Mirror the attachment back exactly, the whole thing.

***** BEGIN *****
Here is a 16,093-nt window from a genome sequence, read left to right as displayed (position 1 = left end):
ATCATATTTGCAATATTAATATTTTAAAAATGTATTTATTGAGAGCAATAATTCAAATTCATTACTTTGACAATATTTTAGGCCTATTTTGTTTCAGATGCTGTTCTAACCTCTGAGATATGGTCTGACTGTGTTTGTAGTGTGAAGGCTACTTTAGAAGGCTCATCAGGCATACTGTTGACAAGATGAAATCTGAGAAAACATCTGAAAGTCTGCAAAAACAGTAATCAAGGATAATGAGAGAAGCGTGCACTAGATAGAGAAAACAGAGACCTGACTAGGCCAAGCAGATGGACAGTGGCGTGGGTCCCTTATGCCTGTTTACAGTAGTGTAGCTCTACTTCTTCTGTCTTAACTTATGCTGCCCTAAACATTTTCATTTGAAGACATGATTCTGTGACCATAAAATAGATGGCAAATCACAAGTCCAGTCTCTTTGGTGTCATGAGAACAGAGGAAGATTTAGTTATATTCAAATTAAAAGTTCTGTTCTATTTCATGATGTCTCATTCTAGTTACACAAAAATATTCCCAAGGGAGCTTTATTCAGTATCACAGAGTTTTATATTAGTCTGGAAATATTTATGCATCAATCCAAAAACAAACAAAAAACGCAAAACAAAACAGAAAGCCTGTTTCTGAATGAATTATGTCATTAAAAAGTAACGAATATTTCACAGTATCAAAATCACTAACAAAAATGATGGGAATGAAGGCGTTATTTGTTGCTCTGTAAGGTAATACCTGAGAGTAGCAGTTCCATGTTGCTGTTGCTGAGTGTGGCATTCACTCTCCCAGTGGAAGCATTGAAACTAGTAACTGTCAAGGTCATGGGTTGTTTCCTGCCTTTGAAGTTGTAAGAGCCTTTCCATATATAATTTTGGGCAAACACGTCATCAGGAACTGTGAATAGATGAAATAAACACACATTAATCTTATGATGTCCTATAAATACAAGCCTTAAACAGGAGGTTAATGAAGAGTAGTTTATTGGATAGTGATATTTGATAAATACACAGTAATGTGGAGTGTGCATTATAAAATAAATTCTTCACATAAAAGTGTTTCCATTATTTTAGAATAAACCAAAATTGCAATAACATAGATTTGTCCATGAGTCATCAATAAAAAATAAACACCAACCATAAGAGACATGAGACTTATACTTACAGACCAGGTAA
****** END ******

Here is a 16,093-nt window from a genome sequence, read left to right as displayed (position 1 = left end):
ATCATATTTGCAATATTAATATTTTAAAAATGTATTTATTGAGAGCAATAATTCAAATTCATTACTTTGACAATATTTTAGGCCTATTTTGTTTCAGATGCTGTTCTAACCTCTGAGATATGGTCTGACTGTGTTTGTAGTGTGAAGGCTACTTTAGAAGGCTCATCAGGCATACTGTTGACAAGATGAAATCTGAGAAAACATCTGAAAGTCTGCAAAAACAGTAATCAAGGATAATGAGAGAAGCGTGCACTAGATAGAGAAAACAGAGACCTGACTAGGCCAAGCAGATGGACAGTGGCGTGGGTCCCTTATGCCTGTTTACAGTAGTGTAGCTCTACTTCTTCTGTCTTAACTTATGCTGCCCTAAACATTTTCATTTGAAGACATGATTCTGTGACCATAAAATAGATGGCAAATCACAAGTCCAGTCTCTTTGGTGTCATGAGAACAGAGGAAGATTTAGTTATATTCAAATTAAAAGTTCTGTTCTATTTCATGATGTCTCATTCTAGTTACACAAAAATATTCCCAAGGGAGCTTTATTCAGTATCACAGAGTTTTATATTAGTCTGGAAATATTTATGCATCAATCCAAAAACAAACAAAAAACGCAAAACAAAACAGAAAGCCTGTTTCTGAATGAATTATGTCATTAAAAAGTAACGAATATTTCACAGTATCAAAATCACTAACAAAAATGATGGGAATGAAGGCGTTATTTGTTGCTCTGTAAGGTAATACCTGAGAGTAGCAGTTCCATGTTGCTGTTGCTGAGTGTGGCATTCACTCTCCCAGTGGAAGCATTGAAACTAGTAACTGTCAAGGTCATGGGTTGTTTCCTGCCTTTGAAGTTGTAAGAGCCTTTCCATATATAATTTTGGGCAAACACGTCATCAGGAACTGTGAATAGATGAAATAAACACACATTAATCTTATGATGTCCTATAAATACAAGCCTTAAACAGGAGGTTAATGAAGAGTAGTTTATTGGATAGTGATATTTGATAAATACACAGTAATGTGGAGTGTGCATTATAAAATAAATTCTTCACATAAAAGTGTTTCCATTATTTTAGAATAAACCAAAATTGCAATAACATAGATTTGTCCATGAGTCATCAATAAAAAATAAACACCAACCATAAGAGACATGAGACTTATACTTACAGACCAGGTAA